Bombay 2 Bombay 3 Bombay 4I put a second warp on using 16 different yarns in reds, browns and some gold.  I am weaving these 8″ wide at 8 epi so I need 16 ends (threads) in each 2″ section on the warping beam.  I rotated through groups of 4 yarns in each section to mix up the colors and textures some.  The warp is 24 yards long and I can comfortably get 11 scarves woven to 70″ under tension from that.  They shrink about 10% in each direction once off the loom and washed and pressed.  There is a 4″ unwoven section at each end of each scarf for the fringe, and I am hemstitching the ends in groups of 3 or so threads to keep the edge wefts in place.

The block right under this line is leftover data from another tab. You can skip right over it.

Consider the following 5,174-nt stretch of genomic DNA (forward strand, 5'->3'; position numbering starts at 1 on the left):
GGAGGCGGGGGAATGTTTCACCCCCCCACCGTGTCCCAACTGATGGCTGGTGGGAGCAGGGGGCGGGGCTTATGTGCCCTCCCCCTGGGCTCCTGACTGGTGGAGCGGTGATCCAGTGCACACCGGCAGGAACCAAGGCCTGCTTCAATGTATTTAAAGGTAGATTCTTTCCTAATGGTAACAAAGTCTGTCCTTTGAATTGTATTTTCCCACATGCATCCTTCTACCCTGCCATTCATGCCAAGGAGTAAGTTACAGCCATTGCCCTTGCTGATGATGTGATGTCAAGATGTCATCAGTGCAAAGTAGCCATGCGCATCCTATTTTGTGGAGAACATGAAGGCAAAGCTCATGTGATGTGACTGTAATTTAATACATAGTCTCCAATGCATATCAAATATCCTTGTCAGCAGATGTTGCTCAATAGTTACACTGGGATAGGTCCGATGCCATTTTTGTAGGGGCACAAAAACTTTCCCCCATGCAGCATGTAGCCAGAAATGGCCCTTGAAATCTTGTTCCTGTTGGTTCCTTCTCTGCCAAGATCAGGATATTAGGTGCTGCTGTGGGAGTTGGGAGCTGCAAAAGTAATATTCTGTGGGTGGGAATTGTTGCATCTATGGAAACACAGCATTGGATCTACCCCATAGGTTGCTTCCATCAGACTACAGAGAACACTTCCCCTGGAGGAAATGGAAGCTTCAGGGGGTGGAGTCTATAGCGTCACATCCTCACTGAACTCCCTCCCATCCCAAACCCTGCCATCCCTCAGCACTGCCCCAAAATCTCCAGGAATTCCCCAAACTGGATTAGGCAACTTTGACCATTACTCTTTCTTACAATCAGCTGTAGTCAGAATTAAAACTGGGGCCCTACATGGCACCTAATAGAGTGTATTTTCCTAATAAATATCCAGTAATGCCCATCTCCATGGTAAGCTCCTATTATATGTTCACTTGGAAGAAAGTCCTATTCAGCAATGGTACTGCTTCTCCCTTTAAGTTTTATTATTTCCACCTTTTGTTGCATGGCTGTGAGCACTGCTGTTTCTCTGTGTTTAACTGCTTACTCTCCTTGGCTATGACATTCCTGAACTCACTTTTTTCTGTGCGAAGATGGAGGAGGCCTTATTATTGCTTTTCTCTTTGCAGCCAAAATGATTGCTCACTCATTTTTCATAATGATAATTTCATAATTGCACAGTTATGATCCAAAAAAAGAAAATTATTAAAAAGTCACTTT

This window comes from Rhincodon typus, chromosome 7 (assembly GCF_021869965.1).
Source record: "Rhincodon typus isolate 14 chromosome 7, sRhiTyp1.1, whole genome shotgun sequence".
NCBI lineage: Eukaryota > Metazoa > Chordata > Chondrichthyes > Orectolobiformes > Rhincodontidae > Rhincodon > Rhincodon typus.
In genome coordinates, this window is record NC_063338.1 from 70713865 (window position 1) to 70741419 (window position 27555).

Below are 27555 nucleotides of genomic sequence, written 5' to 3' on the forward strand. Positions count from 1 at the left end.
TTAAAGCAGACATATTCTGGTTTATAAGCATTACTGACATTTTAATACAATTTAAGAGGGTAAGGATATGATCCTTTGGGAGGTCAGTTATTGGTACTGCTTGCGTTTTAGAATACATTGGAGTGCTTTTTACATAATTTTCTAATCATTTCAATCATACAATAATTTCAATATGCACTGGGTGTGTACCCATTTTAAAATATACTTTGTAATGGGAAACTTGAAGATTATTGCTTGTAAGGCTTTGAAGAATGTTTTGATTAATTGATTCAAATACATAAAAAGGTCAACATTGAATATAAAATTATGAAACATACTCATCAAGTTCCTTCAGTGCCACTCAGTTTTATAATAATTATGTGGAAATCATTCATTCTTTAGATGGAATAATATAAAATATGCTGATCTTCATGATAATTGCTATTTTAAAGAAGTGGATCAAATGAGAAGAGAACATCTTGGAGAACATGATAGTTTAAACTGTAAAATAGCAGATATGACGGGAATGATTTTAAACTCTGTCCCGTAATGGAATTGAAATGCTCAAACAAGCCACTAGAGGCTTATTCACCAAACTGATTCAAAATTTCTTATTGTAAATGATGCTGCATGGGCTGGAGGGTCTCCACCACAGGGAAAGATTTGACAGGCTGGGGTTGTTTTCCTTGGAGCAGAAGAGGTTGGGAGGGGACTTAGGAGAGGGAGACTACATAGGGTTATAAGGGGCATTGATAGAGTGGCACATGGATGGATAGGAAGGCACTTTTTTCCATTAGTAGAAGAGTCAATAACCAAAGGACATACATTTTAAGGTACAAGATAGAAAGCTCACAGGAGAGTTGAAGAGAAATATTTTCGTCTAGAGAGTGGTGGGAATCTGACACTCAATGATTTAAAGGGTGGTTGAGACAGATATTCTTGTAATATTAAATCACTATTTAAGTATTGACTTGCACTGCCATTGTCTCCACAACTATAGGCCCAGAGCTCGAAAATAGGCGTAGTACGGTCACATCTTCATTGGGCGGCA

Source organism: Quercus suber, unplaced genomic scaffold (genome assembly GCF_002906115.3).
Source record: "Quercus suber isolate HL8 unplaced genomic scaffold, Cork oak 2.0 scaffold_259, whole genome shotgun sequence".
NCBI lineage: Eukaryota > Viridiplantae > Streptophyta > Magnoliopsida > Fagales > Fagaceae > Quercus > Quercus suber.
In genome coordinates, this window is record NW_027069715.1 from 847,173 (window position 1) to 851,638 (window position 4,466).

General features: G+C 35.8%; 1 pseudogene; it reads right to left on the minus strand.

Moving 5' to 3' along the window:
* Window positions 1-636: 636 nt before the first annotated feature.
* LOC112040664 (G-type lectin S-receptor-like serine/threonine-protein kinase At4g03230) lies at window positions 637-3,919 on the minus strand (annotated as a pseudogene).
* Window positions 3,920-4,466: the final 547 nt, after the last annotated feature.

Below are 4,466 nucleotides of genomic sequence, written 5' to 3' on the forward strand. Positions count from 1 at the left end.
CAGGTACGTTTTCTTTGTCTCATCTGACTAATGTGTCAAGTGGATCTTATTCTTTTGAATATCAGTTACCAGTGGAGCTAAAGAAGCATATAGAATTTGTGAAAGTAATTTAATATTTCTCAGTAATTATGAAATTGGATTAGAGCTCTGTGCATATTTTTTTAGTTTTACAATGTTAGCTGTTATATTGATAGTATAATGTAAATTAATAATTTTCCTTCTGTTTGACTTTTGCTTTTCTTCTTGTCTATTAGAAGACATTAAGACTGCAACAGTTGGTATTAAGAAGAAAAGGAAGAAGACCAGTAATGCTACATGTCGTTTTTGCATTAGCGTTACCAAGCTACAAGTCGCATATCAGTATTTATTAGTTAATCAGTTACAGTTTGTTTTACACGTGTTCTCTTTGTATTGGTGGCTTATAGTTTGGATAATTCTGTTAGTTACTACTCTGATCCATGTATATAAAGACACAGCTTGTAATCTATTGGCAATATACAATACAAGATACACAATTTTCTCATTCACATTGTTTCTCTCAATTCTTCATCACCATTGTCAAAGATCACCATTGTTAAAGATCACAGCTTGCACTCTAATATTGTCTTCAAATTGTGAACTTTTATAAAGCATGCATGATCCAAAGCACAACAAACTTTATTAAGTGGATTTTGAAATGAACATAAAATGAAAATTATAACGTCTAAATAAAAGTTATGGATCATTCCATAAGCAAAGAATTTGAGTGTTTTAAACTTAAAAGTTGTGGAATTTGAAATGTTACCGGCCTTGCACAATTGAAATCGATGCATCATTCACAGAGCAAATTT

Red Brown warpI used a lot of Henry’s Attic natural color superfine alpaca as weft on these, as well as some rayon chenilles.  Here is the first one being woven, using black alpaca and beat gently (more of a press, really) to get about 8 ppi.  I also used a light gray, light camel, and chocolate brown in the alpaca.

Red Brown black alpaca Here they are drying on the rack yesterday.  Today I will trim and press and label and then they will be ready to go out to the galleries.

Red Brown scarvesNow I have put on a third warp using blues and greens and again a mix of 16 yarns in a variety of textures.  I am finding it is best to put a thinner smooth yarn in between the stickier and larger mohairs and boucles.

cobalt warp Jan 2016

Cobalt warp on loomI wove the first one yesterday afternoon using a teal Rowan DDK wool and it is really pretty!

Cobalt underway